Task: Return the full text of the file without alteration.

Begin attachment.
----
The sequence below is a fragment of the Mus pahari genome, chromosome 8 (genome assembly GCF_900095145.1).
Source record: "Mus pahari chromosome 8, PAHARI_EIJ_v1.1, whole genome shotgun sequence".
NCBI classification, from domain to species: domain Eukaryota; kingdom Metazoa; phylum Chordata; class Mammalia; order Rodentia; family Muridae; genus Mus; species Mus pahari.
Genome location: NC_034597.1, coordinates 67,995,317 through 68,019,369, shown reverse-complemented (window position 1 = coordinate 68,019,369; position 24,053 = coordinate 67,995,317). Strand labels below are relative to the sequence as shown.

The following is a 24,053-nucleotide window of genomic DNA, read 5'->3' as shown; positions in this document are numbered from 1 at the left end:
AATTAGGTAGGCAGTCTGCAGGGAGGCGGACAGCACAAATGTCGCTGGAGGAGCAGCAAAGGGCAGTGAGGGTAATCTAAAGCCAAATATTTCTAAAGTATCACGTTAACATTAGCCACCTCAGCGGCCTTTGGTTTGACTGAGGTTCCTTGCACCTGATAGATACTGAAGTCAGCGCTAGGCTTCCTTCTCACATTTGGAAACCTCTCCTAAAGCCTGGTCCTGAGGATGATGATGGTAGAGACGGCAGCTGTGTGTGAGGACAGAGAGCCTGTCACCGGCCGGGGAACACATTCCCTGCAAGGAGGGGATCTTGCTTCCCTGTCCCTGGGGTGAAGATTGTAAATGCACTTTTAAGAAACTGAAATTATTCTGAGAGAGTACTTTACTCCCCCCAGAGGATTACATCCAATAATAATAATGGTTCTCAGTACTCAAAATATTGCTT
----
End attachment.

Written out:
The sequence below is a fragment of the Mus pahari genome, chromosome 8 (genome assembly GCF_900095145.1).
Source record: "Mus pahari chromosome 8, PAHARI_EIJ_v1.1, whole genome shotgun sequence".
NCBI classification, from domain to species: domain Eukaryota; kingdom Metazoa; phylum Chordata; class Mammalia; order Rodentia; family Muridae; genus Mus; species Mus pahari.
Genome location: NC_034597.1, coordinates 67,995,317 through 68,019,369, shown reverse-complemented (window position 1 = coordinate 68,019,369; position 24,053 = coordinate 67,995,317). Strand labels below are relative to the sequence as shown.

The following is a 24,053-nucleotide window of genomic DNA, read 5'->3' as shown; positions in this document are numbered from 1 at the left end:
AATTAGGTAGGCAGTCTGCAGGGAGGCGGACAGCACAAATGTCGCTGGAGGAGCAGCAAAGGGCAGTGAGGGTAATCTAAAGCCAAATATTTCTAAAGTATCACGTTAACATTAGCCACCTCAGCGGCCTTTGGTTTGACTGAGGTTCCTTGCACCTGATAGATACTGAAGTCAGCGCTAGGCTTCCTTCTCACATTTGGAAACCTCTCCTAAAGCCTGGTCCTGAGGATGATGATGGTAGAGACGGCAGCTGTGTGTGAGGACAGAGAGCCTGTCACCGGCCGGGGAACACATTCCCTGCAAGGAGGGGATCTTGCTTCCCTGTCCCTGGGGTGAAGATTGTAAATGCACTTTTAAGAAACTGAAATTATTCTGAGAGAGTACTTTACTCCCCCCAGAGGATTACATCCAATAATAATAATGGTTCTCAGTACTCAAAATATTGCTT